Developed & Published by The Quantum Astrophysicists Guild
Available on Steam, PS4, XBox One, and Wii U
I usually play puzzle games to feel smart, but sometimes they remind me that I’m not. A man’s got to know his limitations, and one way to do that is by admitting defeat, but the contest has to feel fair, not like I’m bringing my knife-like brain to a gunfight. I had conflicting emotions about my own intelligence at times while playing Tumblestone, a new and deeper take on the “match three” genre, so much so that although its rock-solid gameplay and creative variety made it hard to put the controller down, at times I would’ve liked to do so with a shattering smash.
Difficulty can be a hard thing to measure in puzzle games; the way one person recognizes logical patterns may be completely different than the next, leaving some people stuck for half an hour and some people moving on within mere minutes. Nothing works for everyone, but the best in the genre take basic concepts understandable to anyone and build complexity from simplicity, tasking players to refine their strategies to solve increasingly more fiendish problems. Tumblestone mostly adheres to this philosophy, offering up a board of colored stones which must be cleared by moving back and forth, shooting them in matching groups of three. Because only those on the bottom-most tier are accessible, choosing a path that prevents that last block in a needed triad from being obscured by one of a different shade is where the challenge lies. Luckily the stones are static, meaning there is plenty of time to analyze the situation for a sure solution, and the first few stages of the game serve as a breezy tutorial for those unfamiliar with the idea. The mechanics quickly become addictive in a Space Invaders meets Dr.Mario kind of way, and there’s no question as to the fun of staying a step ahead and flawlessly blasting one’s way to victory.
To keep things interesting throughout Tumblestone‘s massive single-player campaign, which spans 12 worlds containing 30 stages a piece (!), different variables are introduced that must be contended with, such as blocks that alternately appear and disappear with each shot taken, wild cards that can be used as a stand in for any colored stones present in a number not divisible by three, or the inability to eliminate trios of the same color twice in a row. These tricky modifiers definitely spice things up, leading to an increased need for some planning before firing away. This is where the depth of Tumblestone really shines through beyond the normal match-three game, and the developers have used the tools at their disposal to construct some truly devilish tests.
Unfortunately, some of these end up feeling less like challenges and more like ordeals. It was not uncommon during my play sessions to be sailing along, clearing boards in one or two tries, only to encounter a random roadblock that bucked the sense of progression and mired me in a repetitive marathon of futility that might last 50 or more attempts before merciful completion and resumption of my former cruising speed, at least for a while. As things get more complicated in the latter half of worlds as modifiers are combined, the puzzles in Tumblestone seem more obtuse and get less and less satisfying to solve. Much of the time I felt I was merely lucky in my guesses as opposed to actually figuring things out, turning self pride into humility. The many moving parts almost require one to be Rain Man in order to progress on merit, and while stumpers can be skipped by earning tokens, those get out of jail free cards are rare. I never wanted to use one for fear that something wickeder this way would come, and that something usually did.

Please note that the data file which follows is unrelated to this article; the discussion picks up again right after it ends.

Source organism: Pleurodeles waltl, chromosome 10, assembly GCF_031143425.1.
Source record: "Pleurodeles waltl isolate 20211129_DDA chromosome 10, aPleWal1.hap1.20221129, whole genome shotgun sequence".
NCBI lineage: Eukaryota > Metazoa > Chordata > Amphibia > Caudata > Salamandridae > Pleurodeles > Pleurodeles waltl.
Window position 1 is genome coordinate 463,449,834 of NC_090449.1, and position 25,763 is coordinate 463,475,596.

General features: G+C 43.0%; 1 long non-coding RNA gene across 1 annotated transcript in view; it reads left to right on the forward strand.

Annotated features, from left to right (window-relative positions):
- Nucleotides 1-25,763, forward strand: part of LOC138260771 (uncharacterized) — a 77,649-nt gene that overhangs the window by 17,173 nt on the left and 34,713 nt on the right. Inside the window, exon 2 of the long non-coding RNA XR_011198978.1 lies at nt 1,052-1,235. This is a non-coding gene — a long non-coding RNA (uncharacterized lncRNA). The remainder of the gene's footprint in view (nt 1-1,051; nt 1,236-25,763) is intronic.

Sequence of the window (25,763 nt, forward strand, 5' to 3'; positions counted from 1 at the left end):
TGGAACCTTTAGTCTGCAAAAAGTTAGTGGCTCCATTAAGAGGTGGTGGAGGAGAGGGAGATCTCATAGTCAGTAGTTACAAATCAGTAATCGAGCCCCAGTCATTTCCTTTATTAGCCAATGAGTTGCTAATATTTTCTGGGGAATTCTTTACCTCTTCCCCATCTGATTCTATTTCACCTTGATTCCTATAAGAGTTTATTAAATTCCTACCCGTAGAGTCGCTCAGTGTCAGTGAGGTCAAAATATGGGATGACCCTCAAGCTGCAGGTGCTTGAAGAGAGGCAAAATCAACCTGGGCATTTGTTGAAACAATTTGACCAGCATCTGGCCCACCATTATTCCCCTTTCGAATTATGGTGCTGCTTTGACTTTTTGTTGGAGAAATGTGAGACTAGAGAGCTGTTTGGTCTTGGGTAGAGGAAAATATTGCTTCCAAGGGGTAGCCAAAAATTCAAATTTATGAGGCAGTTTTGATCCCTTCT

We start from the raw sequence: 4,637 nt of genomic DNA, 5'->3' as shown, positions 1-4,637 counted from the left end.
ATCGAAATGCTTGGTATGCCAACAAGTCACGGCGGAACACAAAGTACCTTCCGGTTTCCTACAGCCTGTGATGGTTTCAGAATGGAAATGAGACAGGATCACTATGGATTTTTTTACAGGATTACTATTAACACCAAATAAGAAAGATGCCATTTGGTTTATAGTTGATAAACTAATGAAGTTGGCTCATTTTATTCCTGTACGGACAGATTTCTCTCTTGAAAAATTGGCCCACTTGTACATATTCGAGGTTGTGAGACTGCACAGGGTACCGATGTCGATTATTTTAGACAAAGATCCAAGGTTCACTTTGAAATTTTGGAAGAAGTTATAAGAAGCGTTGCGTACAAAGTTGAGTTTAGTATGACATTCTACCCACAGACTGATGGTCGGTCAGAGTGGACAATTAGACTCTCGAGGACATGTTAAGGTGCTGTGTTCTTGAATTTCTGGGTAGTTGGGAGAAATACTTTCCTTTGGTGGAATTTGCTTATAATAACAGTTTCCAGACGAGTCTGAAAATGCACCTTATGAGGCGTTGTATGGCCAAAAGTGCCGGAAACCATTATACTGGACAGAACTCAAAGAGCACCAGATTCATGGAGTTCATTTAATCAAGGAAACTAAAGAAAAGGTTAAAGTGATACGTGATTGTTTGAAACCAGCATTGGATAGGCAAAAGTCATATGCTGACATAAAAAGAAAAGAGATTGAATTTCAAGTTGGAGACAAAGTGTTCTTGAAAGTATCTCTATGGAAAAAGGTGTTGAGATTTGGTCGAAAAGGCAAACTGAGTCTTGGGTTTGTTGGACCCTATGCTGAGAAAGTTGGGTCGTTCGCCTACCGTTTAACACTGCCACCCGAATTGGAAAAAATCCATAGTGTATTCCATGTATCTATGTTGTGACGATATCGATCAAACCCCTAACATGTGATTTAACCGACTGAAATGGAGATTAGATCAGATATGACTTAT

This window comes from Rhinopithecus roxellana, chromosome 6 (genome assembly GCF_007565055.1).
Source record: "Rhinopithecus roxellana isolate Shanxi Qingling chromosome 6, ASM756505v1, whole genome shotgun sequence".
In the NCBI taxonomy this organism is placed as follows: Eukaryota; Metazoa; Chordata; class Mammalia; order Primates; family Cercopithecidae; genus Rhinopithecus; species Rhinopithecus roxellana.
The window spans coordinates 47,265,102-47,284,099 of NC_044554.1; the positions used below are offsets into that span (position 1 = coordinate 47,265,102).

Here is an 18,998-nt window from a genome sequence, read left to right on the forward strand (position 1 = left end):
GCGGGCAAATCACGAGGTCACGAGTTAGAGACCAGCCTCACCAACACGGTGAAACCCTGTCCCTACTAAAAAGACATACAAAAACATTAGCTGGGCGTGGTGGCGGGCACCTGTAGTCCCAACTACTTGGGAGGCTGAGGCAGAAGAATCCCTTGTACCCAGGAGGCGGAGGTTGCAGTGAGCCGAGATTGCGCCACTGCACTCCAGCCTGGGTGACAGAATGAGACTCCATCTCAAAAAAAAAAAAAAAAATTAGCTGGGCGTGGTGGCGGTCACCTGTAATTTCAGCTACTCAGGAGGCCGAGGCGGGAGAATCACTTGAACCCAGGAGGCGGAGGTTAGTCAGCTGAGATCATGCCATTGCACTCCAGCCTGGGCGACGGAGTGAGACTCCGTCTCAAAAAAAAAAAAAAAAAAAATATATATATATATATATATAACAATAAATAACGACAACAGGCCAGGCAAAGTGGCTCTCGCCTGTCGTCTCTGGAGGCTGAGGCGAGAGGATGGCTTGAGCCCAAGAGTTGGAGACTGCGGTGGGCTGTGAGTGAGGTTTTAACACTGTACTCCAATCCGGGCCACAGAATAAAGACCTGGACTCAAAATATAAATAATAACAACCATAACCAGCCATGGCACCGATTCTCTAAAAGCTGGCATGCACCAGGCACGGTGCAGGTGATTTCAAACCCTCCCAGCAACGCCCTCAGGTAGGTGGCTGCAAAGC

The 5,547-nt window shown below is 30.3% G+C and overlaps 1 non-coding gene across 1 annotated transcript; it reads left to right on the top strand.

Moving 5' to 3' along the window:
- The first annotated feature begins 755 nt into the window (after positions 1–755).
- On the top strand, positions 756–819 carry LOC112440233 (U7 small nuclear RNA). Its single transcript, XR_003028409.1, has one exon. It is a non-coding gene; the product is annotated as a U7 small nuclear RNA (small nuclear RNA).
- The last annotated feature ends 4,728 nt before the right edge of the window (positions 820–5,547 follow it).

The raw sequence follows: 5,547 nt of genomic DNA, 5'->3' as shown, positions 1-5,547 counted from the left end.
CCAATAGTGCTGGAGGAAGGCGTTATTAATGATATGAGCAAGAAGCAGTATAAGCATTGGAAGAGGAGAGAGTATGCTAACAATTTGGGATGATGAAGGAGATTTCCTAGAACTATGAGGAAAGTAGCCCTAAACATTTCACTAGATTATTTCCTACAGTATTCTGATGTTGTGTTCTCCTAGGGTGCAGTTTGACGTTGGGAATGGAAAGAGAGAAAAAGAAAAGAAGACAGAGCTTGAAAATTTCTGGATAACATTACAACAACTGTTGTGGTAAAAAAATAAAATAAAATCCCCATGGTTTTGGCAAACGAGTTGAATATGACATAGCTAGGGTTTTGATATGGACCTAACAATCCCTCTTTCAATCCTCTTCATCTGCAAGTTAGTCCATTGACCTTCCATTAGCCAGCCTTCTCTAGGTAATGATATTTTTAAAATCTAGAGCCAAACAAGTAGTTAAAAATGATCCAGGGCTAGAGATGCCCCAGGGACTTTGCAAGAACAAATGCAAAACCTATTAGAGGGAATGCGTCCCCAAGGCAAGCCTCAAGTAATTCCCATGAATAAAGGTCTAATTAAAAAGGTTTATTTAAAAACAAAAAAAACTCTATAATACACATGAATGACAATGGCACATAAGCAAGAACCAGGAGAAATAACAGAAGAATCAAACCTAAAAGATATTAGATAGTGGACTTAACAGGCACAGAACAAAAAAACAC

Still, the variety is engaging. Each world also contains a “boss fight,” where several boards must be dealt with under a time constraint, lest the slowly descending blocks flatten the tiny hero or heroine like pancake. Pressure is amped up, reminding me of Indiana Jones escaping a temple booby trap, and the kind of gaming pleasure derived from successfully passing these areas is of the best sort. Head-to-head battles periodically pop up as well, best of three matches that send your character into direct competition with another to see who can clear their tumblestones the fastest. Quick trigger fingers are rewarded, but make one mistake and you’ll be starting over, only to most likely watch your opponent pop their last rock. This setup is further expanded upon in Tumblestone‘s excellent multiplayer mode, which can be played both online and by up to four people locally. The short but sweet nature of the matches is sure to produce gaming marathons that will no doubt be played to determine which friend in the group is the brains of the outfit. Some arcade-ish modes offer even more ways to blast bricks, giving Tumblestone a wealth of content.
Crisp visuals have a nice cartoon appeal, with little touches like the different faces on tumblestones adding charm, and while the story in the campaign mode is fairly forgettable, some clever dialogue induces enough chuckles that it’s worth reading during breaks in the action while you compose yourself for whatever twisted obstacle the game throws at you next.
With a campaign that could outlast many JRPGs, intense multiplayer, and a host of other fun modes, Tumblestone is a puzzle game for puzzle gamers. Though its sometimes seemingly unfair difficulty may cause players some frustration and self doubt, the depth of the concept, diabolical craftiness provided by the various obstacles, and solid gameplay is hard to walk away from. Just be sure to gently set your controller down when you do.
Editor’s Note: This review is based on the Wii U version